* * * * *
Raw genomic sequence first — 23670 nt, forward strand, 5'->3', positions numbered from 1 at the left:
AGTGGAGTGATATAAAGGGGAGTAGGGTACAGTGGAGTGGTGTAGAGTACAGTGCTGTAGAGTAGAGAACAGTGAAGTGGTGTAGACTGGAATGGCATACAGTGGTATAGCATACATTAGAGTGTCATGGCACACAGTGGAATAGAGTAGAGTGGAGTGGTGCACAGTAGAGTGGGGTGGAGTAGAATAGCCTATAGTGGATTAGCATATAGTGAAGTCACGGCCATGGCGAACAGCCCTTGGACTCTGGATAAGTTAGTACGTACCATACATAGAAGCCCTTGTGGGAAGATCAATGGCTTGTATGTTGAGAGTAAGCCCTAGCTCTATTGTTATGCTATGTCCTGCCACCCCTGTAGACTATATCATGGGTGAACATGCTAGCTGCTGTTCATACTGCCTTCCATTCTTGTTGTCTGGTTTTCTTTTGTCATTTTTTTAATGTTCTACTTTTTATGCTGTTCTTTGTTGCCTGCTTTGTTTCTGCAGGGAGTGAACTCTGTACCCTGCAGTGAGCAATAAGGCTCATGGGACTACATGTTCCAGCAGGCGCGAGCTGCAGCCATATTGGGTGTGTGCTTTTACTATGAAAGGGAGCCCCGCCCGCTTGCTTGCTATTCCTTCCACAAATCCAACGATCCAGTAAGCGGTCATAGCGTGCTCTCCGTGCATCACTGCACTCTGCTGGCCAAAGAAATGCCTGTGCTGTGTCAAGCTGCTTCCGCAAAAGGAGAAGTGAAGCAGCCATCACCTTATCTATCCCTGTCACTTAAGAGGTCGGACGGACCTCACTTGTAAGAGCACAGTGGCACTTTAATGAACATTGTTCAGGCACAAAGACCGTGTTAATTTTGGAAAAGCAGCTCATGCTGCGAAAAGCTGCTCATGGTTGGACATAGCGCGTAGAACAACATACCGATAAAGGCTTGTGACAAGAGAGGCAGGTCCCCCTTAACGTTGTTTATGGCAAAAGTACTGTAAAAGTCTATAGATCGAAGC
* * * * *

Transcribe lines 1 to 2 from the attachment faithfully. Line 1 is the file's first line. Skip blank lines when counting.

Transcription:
Raw genomic sequence first — 23670 nt, forward strand, 5'->3', positions numbered from 1 at the left:
AGTGGAGTGATATAAAGGGGAGTAGGGTACAGTGGAGTGGTGTAGAGTACAGTGCTGTAGAGTAGAGAACAGTGAAGTGGTGTAGACTGGAATGGCATACAGTGGTATAGCATACATTAGAGTGTCATGGCACACAGTGGAATAGAGTAGAGTGGAGTGGTGCACAGTAGAGTGGGGTGGAGTAGAATAGCCTATAGTGGATTAGCATATAGTGAAGTCACGGCCATGGCGAACAGCCCTTGGACTCTGGATAAGTTAGTACGTACCATACATAGAAGCCCTTGTGGGAAGATCAATGGCTTGTATGTTGAGAGTAAGCCCTAGCTCTATTGTTATGCTATGTCCTGCCACCCCTGTAGACTATATCATGGGTGAACATGCTAGCTGCTGTTCATACTGCCTTCCATTCTTGTTGTCTGGTTTTCTTTTGTCATTTTTTTAATGTTCTACTTTTTATGCTGTTCTTTGTTGCCTGCTTTGTTTCTGCAGGGAGTGAACTCTGTACCCTGCAGTGAGCAATAAGGCTCATGGGACTACATGTTCCAGCAGGCGCGAGCTGCAGCCATATTGGGTGTGTGCTTTTACTATGAAAGGGAGCCCCGCCCGCTTGCTTGCTATTCCTTCCACAAATCCAACGATCCAGTAAGCGGTCATAGCGTGCTCTCCGTGCATCACTGCACTCTGCTGGCCAAAGAAATGCCTGTGCTGTGTCAAGCTGCTTCCGCAAAAGGAGAAGTGAAGCAGCCATCACCTTATCTATCCCTGTCACTTAAGAGGTCGGACGGACCTCACTTGTAAGAGCACAGTGGCACTTTAATGAACATTGTTCAGGCACAAAGACCGTGTTAATTTTGGAAAAGCAGCTCATGCTGCGAAAAGCTGCTCATGGTTGGACATAGCGCGTAGAACAACATACCGATAAAGGCTTGTGACAAGAGAGGCAGGTCCCCCTTAACGTTGTTTATGGCAAAAGTACTGTAAAAGTCTATAGATCGAAGC